Two nights in Memphis

Memphis Travel Blog

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The iconic street

So the hour is late.  Our brief stay in Memphis is coming to a close.  In fact, for all intents and purposes, it is already over.  It is 10:30pm as I write this.  The kids are winding down (at least in my imagination), the sites have been visited, our bags are packed.  In the morning we leave headed for Washington DC. But I am reluctant to turn Miss Idaho east again.  I would love to spend a couple of more nights in this city with Eva.  And a babysitter.

Much like the Grand Canyon behind us, and the Smithsonian ahead of us, Memphis was on the "we really should hit this spot" list.  Neither Eva nor I had ever been, and Memphis is too far from anywhere else to add to a trip.

  You can not drive from DC  to here (it takes two days), you can not go from Disneyworld in Florida to here easily,  so unless you are intending to go to Memphis, you probably won't ever get there.

We arrived mid afternoon yesterday.  We checked into the Hearbreak Hotel. The hotel is obviously "All Elvis, All the Time".  There are Elvis portraits.  There is an XM radio set to the Elvis XM channel.  The bar in the hotel is called the Jungle Room Bar and Grill.  Graceland is indeed an Elvis Mecca.  There was a heart shaped pool (of course), so after hauling up enough luggage, we went for a nice relaxing swim.  The hotel is nice, but the staff is surly.  It may be becuase of the high humity and high temperature.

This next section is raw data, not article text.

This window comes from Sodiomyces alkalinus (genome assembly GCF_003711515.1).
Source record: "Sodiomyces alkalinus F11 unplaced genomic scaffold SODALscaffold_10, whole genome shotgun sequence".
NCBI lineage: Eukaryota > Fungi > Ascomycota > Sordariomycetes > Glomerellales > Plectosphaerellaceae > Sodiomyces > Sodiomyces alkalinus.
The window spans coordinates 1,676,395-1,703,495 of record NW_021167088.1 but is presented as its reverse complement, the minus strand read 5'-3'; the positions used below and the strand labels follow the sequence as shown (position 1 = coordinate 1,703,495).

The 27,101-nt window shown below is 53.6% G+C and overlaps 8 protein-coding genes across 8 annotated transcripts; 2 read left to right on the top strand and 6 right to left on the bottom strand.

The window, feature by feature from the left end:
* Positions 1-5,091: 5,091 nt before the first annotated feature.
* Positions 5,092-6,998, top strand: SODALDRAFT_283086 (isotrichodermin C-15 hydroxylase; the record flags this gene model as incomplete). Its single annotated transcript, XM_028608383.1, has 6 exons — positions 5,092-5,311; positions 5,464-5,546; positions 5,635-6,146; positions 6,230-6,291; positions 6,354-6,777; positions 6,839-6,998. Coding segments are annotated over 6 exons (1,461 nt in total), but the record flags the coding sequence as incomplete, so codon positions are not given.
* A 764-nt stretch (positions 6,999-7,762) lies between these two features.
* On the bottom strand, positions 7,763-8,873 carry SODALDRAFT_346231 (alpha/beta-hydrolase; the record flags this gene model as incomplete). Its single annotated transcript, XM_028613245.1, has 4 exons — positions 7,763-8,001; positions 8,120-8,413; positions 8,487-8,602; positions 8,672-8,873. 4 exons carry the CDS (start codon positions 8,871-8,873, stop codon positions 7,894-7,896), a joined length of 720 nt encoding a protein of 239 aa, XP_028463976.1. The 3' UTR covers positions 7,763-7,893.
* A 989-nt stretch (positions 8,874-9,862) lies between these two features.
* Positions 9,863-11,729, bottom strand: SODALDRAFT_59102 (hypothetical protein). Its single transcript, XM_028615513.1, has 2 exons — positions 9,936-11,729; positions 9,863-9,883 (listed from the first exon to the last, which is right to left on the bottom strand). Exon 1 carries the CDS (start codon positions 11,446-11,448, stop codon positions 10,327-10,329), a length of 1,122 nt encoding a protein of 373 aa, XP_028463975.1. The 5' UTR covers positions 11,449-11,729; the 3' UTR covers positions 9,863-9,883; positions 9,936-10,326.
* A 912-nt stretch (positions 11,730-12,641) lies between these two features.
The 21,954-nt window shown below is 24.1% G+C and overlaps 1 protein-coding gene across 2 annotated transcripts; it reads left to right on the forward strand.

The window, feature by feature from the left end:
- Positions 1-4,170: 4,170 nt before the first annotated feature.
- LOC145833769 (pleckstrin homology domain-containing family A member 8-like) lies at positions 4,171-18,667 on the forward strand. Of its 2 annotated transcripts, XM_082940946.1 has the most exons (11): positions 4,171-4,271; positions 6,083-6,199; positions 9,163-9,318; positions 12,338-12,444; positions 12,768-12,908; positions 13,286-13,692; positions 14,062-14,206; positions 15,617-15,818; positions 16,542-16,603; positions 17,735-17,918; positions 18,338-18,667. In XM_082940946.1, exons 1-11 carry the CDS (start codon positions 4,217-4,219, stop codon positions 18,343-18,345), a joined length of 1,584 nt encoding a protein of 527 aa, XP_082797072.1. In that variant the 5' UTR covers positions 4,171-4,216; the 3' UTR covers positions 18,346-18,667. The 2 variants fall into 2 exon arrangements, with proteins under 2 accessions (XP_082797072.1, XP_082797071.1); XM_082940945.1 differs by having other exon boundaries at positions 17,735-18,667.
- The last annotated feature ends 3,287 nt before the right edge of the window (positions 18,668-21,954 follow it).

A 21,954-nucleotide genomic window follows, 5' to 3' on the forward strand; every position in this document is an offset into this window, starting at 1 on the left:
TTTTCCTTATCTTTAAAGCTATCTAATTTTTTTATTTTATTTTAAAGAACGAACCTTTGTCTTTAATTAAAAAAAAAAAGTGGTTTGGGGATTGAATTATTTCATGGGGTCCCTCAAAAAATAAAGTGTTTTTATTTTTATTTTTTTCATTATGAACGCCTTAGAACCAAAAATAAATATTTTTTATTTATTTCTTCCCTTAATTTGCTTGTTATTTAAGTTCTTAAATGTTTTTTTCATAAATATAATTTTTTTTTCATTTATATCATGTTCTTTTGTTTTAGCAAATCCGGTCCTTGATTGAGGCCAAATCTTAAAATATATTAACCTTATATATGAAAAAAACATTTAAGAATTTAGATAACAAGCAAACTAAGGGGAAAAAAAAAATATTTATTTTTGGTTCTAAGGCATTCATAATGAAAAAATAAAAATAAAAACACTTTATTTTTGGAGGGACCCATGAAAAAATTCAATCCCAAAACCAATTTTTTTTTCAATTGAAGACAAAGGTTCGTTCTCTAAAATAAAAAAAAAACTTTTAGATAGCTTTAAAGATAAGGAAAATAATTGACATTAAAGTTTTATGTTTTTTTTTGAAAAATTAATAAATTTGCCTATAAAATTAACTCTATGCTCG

The bass player at B.B. Kings checking if Ryan is ok with the set.
  Anyway, who cares.  After a swim, we thought we would look around Memphsis.  It seemed like Beale street was the place to go.

To be honest, I had never heard of Beale Street in Memphis.  Some people reading this (maybe Scott or Kay) will be shocked that I did know of it.  Some people may not have heard of it either.  At least I hope so.  I would feel totally nerdy if I was the last person to hear about.  Eva knowns about the place.  Of course.

Beale street is about a three or four block section of a downtown Memphis street that is blocked off apparently everynight.  The place becomes a mecca of blues (Is that the second time I used the word mecca in this entry?  Odd. I hardly ever use it.)  and Southern cooking.

Selling a CD in the street.
  It was absolutly fantastic. There are dozens of blues artists and bands playing their songs live, and somethimes so close to each other that they get in each others way, in an auditory sense.  There is the ubiquitous "Tips" bucket, and often someone trying to sell CDs that look very much like they were pressed off of a home PC. Liam was not impressed, to say the least, with the live band in B.B. Kings BBQ restaurant. Ryan, on the other hand, was giving the bass player a thumbs-up after every song.  After an hour or so, Liam brightened up enough to start dancing with an Elvis impressionist/impersonator.  But by then, Ryan was now dragging his feet.  And Beale street is not really for kids.    Eva and I made a solemn pact to return to this place, but as a couple.